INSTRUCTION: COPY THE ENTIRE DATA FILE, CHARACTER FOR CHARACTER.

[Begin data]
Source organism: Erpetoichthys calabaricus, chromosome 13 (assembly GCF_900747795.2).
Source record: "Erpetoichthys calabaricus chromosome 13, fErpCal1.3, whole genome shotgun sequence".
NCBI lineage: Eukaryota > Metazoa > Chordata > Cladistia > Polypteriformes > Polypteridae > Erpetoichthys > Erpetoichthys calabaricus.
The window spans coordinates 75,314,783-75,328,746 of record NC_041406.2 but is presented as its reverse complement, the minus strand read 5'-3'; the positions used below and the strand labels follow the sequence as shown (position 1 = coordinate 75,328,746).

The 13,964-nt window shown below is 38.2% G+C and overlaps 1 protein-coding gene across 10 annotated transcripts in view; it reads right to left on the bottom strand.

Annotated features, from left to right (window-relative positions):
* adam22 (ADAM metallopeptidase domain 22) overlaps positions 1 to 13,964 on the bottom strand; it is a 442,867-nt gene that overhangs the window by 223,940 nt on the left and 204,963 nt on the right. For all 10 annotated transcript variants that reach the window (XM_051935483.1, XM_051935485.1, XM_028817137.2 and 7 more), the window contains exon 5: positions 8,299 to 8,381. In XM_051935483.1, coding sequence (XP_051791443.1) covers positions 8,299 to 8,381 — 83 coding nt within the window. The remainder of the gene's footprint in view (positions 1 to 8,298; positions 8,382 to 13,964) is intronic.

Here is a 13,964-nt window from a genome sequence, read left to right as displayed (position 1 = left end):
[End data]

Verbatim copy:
Source organism: Erpetoichthys calabaricus, chromosome 13 (assembly GCF_900747795.2).
Source record: "Erpetoichthys calabaricus chromosome 13, fErpCal1.3, whole genome shotgun sequence".
NCBI lineage: Eukaryota > Metazoa > Chordata > Cladistia > Polypteriformes > Polypteridae > Erpetoichthys > Erpetoichthys calabaricus.
The window spans coordinates 75,314,783-75,328,746 of record NC_041406.2 but is presented as its reverse complement, the minus strand read 5'-3'; the positions used below and the strand labels follow the sequence as shown (position 1 = coordinate 75,328,746).

The 13,964-nt window shown below is 38.2% G+C and overlaps 1 protein-coding gene across 10 annotated transcripts in view; it reads right to left on the bottom strand.

Annotated features, from left to right (window-relative positions):
* adam22 (ADAM metallopeptidase domain 22) overlaps positions 1 to 13,964 on the bottom strand; it is a 442,867-nt gene that overhangs the window by 223,940 nt on the left and 204,963 nt on the right. For all 10 annotated transcript variants that reach the window (XM_051935483.1, XM_051935485.1, XM_028817137.2 and 7 more), the window contains exon 5: positions 8,299 to 8,381. In XM_051935483.1, coding sequence (XP_051791443.1) covers positions 8,299 to 8,381 — 83 coding nt within the window. The remainder of the gene's footprint in view (positions 1 to 8,298; positions 8,382 to 13,964) is intronic.

Here is a 13,964-nt window from a genome sequence, read left to right as displayed (position 1 = left end):